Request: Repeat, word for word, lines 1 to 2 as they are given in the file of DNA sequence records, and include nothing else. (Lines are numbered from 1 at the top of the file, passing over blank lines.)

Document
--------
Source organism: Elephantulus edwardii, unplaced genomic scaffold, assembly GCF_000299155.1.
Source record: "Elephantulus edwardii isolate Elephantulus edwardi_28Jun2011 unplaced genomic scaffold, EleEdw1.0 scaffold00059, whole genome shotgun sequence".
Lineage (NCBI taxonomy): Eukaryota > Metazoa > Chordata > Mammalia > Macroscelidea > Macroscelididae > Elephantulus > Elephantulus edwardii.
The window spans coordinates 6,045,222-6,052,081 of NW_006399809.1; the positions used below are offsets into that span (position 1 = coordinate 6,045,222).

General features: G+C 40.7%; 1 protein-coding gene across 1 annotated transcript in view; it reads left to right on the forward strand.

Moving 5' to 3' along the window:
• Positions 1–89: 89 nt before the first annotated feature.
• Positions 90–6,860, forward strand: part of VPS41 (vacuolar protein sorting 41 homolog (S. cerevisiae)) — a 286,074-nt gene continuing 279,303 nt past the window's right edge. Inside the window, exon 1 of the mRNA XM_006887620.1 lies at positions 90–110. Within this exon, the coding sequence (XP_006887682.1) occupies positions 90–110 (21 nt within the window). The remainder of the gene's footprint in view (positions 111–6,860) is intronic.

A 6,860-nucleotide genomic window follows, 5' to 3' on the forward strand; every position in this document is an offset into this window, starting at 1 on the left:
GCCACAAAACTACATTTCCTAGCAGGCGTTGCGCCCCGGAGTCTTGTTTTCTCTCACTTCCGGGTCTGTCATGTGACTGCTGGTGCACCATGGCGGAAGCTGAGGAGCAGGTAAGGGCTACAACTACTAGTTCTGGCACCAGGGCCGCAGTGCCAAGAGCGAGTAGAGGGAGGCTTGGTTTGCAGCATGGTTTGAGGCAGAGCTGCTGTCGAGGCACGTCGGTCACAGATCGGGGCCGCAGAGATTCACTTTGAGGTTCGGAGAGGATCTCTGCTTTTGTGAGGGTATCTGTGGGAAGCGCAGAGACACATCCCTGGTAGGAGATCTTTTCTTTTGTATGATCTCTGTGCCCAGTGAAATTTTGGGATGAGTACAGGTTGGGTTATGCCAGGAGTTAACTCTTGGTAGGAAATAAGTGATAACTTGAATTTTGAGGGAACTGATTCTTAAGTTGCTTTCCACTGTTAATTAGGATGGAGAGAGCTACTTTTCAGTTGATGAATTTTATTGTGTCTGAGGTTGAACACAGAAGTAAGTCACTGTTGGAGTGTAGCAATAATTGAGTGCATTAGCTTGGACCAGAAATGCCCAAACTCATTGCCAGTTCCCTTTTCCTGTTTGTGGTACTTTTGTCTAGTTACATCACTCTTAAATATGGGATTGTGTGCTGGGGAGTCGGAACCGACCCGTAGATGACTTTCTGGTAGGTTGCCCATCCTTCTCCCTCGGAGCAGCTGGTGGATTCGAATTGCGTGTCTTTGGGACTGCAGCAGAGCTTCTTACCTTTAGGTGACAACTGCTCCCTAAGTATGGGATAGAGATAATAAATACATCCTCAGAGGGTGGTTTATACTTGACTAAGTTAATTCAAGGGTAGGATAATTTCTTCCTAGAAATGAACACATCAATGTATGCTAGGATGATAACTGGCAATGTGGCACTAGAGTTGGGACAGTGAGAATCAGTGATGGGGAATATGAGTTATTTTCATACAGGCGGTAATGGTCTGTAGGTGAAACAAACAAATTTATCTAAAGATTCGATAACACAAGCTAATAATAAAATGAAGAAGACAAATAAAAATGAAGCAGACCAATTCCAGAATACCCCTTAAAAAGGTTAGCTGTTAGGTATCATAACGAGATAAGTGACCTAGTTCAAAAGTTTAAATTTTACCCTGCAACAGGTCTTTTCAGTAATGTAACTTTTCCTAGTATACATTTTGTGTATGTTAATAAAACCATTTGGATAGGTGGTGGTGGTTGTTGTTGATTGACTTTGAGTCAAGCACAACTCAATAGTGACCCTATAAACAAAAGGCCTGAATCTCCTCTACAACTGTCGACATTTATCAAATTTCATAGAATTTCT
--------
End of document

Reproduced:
Source organism: Elephantulus edwardii, unplaced genomic scaffold, assembly GCF_000299155.1.
Source record: "Elephantulus edwardii isolate Elephantulus edwardi_28Jun2011 unplaced genomic scaffold, EleEdw1.0 scaffold00059, whole genome shotgun sequence".